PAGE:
One such example is ASSAR’s use of Transformative Scenario Planning, or TSP. This stakeholder engagement methodology developed by Reos Partners has been implemented in three of the four ASSAR regions to support the co-development of a vision (or scenarios) of the future of adaptation within a selected focus issue, including new insights for future research agendas. A successful TSP requires building trust, relationships, and capacity among all stakeholders involved through the TSP process. Uptake or not, this process aims to transform how people see the issues, so that they work collaboratively toward a more sustainable and integrated future. Stay tuned for a more on this in ASSAR’s guest editorial next week (16 November).

But what is ASSAR’s RiU strategy exactly?

Well, perhaps unsurprisingly, ASSAR’s RiU approach (and CARIAA’s) draws on DFID’s A guide for DFID-funded research programmes (updated April 2016). It includes the components of stakeholder engagement, communications, and capacity building, and recognises the importance of monitoring and learning (for adaptive management on various timescales that I won’t go into at this point). We believe (OK, sure, use ‘assume’ if you’re a cynic) that those components need to be integrated throughout research processes to ensure timely, relevant, and useful research findings.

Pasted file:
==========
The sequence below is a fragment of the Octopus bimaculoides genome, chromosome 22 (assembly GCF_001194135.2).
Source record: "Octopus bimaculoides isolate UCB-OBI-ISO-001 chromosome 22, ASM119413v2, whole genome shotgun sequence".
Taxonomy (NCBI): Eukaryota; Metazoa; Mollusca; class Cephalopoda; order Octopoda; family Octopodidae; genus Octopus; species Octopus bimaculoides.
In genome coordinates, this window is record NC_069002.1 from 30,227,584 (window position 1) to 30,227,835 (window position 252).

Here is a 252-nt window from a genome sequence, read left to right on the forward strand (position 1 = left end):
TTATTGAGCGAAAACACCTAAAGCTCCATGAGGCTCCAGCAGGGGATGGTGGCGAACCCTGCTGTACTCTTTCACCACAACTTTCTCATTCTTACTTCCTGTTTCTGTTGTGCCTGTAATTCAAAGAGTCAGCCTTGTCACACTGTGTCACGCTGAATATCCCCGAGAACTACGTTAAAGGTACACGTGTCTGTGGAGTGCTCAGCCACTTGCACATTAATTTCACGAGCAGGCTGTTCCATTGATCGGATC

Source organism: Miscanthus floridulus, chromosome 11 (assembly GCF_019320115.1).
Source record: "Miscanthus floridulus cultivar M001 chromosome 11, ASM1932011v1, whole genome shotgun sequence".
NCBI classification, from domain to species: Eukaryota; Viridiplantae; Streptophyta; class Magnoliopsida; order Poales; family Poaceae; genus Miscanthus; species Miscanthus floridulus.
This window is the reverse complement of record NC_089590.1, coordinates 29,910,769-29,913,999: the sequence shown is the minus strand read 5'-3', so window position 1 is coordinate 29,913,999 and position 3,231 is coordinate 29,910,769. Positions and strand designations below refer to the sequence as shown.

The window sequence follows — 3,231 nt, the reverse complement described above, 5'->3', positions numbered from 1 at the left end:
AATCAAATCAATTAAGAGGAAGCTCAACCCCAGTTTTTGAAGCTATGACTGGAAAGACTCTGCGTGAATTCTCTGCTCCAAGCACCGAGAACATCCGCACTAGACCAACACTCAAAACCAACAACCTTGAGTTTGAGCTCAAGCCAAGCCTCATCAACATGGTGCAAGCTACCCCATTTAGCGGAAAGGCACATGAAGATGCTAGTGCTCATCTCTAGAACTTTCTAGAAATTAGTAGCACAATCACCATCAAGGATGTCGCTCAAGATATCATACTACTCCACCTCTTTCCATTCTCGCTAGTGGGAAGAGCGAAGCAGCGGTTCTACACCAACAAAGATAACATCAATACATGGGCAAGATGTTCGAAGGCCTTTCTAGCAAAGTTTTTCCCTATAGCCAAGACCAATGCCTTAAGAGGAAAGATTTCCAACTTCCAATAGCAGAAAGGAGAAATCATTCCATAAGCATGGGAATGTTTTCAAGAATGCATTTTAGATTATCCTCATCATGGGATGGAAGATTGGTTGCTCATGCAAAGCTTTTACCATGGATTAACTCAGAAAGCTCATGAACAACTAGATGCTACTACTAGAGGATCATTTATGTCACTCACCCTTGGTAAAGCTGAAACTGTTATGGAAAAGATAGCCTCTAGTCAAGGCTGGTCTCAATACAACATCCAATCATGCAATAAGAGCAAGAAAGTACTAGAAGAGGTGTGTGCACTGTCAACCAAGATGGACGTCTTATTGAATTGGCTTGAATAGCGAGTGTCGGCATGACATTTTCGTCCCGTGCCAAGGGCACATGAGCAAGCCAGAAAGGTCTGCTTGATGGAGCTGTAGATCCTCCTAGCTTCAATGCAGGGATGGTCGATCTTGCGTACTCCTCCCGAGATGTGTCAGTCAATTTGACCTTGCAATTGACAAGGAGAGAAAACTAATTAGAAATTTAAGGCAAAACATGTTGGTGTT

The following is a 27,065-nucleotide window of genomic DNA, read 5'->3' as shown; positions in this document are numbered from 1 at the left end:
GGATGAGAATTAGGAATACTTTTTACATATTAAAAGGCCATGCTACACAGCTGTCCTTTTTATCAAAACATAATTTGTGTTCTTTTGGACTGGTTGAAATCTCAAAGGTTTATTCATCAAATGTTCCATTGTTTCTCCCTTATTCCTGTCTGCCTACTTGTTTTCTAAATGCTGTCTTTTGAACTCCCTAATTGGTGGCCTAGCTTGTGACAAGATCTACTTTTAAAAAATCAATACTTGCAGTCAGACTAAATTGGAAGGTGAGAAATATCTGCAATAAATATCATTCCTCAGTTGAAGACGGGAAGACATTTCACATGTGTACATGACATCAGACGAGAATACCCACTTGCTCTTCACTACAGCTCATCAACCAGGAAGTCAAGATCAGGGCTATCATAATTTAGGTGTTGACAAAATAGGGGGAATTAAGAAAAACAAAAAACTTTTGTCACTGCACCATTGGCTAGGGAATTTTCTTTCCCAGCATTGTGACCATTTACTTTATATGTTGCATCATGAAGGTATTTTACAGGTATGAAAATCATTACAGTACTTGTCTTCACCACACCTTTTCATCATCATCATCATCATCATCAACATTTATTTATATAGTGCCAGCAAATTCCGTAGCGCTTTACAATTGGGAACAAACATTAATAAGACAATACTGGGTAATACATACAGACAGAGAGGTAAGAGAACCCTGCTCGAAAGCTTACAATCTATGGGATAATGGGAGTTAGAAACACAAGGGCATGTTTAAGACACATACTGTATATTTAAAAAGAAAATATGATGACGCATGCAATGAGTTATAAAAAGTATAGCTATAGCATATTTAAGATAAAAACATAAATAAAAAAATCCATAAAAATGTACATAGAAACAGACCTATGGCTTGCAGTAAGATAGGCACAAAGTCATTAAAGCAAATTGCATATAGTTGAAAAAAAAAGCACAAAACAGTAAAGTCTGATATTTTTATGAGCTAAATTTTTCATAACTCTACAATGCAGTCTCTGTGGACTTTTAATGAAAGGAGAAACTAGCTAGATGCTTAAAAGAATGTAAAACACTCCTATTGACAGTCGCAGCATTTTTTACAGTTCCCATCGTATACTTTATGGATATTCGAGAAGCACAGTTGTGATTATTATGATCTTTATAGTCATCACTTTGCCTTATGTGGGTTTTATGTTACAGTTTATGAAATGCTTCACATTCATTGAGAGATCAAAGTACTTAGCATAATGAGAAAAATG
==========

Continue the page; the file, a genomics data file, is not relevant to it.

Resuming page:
However, ASSAR’s RiU expands (and experiments!) on these components. First, RiU is underpinned by stakeholder engagement based on stakeholder mapping and power analysis. Iterative engagement – early and often – is the foundation to ASSAR’s RiU strategy.